Backcountry users are asked to use caution when travelling into alpine environments, as avalanche hazards can change quickly. This photo shows an avalanche at Hospital Creek last year. PHOTO SUBMITTED

High avalanche dangers in Banff, Yoho, and Kootenay National Parks

Heavy snowfall in Banff, Yoho, and Kootenay National Parks, combined with warm temperatures and moderate to strong winds increased avalanche hazards last week.

On Friday, January 4, avalanche danger ratings were “extreme” in the alpine and in the treeline, and “high” below the treeline. The perfect storm of weather began on January 3, and continued into the next day to create dangerous avalanche hazards in the national parks.

When risks are as high as “extreme” and “high” danger ratings, travel into the backcountry avalanche terrain is not recommended. Avalanche conditions can change quickly, and it is best to check online about hazard ratings before travelling into the backcountry. s of Monday, January 7, avalanche conditions in the Banff, Yoho, and Kootenay National Parks had decreased to “considerable,” which is still considered dangerous avalanche conditions.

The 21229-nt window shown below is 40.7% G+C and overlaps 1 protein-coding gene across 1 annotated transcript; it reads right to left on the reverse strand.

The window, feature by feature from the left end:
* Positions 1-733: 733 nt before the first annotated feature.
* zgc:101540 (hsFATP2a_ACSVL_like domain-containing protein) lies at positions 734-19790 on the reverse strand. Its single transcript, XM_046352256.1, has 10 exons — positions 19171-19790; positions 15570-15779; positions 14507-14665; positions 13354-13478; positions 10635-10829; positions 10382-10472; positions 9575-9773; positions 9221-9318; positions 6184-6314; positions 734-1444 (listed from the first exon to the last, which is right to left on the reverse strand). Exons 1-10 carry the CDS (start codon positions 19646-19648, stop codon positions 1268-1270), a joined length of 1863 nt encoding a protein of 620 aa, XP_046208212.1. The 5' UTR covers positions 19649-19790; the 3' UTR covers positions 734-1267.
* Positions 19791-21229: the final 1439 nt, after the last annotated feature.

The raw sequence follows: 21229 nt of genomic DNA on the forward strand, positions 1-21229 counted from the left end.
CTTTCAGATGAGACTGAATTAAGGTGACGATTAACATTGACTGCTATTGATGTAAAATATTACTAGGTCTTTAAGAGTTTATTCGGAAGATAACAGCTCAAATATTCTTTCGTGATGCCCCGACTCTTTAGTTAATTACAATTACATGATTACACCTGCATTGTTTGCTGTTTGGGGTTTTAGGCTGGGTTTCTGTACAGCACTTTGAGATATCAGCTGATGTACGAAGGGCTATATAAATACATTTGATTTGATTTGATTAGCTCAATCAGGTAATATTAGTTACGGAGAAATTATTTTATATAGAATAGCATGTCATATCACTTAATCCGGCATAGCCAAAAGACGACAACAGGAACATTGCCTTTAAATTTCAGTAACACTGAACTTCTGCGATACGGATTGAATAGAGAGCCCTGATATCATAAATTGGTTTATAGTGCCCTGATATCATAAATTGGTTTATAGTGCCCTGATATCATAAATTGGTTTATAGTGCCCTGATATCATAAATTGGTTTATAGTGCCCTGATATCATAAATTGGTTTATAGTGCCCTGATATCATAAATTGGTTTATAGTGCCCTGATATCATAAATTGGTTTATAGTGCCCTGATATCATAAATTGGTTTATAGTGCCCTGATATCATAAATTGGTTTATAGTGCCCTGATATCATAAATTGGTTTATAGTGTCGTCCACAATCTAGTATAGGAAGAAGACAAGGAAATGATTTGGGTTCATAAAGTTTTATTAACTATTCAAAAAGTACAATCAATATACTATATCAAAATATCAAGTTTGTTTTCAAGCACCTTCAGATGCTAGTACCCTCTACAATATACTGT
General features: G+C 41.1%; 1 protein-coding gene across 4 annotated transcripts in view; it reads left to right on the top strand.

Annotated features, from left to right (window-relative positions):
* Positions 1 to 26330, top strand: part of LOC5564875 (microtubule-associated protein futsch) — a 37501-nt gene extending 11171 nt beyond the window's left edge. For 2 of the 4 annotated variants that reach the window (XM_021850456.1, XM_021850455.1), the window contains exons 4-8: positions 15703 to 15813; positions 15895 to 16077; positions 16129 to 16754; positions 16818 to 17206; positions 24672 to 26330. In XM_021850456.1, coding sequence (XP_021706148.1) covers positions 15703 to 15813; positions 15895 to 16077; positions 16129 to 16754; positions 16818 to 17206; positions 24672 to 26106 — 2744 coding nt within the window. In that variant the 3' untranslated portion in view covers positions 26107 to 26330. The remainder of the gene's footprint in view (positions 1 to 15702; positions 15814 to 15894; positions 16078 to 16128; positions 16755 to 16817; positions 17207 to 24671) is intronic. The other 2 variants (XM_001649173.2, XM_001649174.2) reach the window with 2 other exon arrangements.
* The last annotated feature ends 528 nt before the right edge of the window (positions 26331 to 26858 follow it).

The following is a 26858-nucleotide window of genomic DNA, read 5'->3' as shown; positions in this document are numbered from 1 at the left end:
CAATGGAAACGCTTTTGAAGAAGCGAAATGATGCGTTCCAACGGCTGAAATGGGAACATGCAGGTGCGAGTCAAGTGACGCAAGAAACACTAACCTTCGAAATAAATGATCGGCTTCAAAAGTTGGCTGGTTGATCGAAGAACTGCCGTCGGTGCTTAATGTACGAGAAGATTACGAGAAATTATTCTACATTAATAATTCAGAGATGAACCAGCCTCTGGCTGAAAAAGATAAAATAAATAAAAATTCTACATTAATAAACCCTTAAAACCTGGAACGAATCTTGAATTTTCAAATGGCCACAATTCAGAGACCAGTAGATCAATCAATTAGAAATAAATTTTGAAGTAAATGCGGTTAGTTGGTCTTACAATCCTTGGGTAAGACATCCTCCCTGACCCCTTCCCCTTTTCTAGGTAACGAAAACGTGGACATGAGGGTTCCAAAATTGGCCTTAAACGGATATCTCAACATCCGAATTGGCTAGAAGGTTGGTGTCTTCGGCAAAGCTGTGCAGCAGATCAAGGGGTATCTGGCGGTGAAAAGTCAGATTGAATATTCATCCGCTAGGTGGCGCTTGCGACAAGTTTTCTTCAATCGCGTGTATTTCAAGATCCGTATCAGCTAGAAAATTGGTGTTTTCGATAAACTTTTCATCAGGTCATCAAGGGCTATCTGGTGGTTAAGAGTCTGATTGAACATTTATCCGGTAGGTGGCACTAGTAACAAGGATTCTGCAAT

The “considerable” avalanche rating states that travellers must use “careful snowpack evaluation, cautious route-finding, and conservative decision-making.”

The avalanche bulletin states that human triggering was still likely, and backcountry users were asked to make conservative terrain choices.

In Glacier National Park, surface slabs were developing as of Monday, January 7, with increased winds in the alpine. The danger rating that day was “considerable” in the alpine, “moderate” in the treeline, and “low” below the treeline.

Daily avalanche bulletins are available from Parks Canada for the national parks from early November to the end of April at avalanche.pc.gc.ca.

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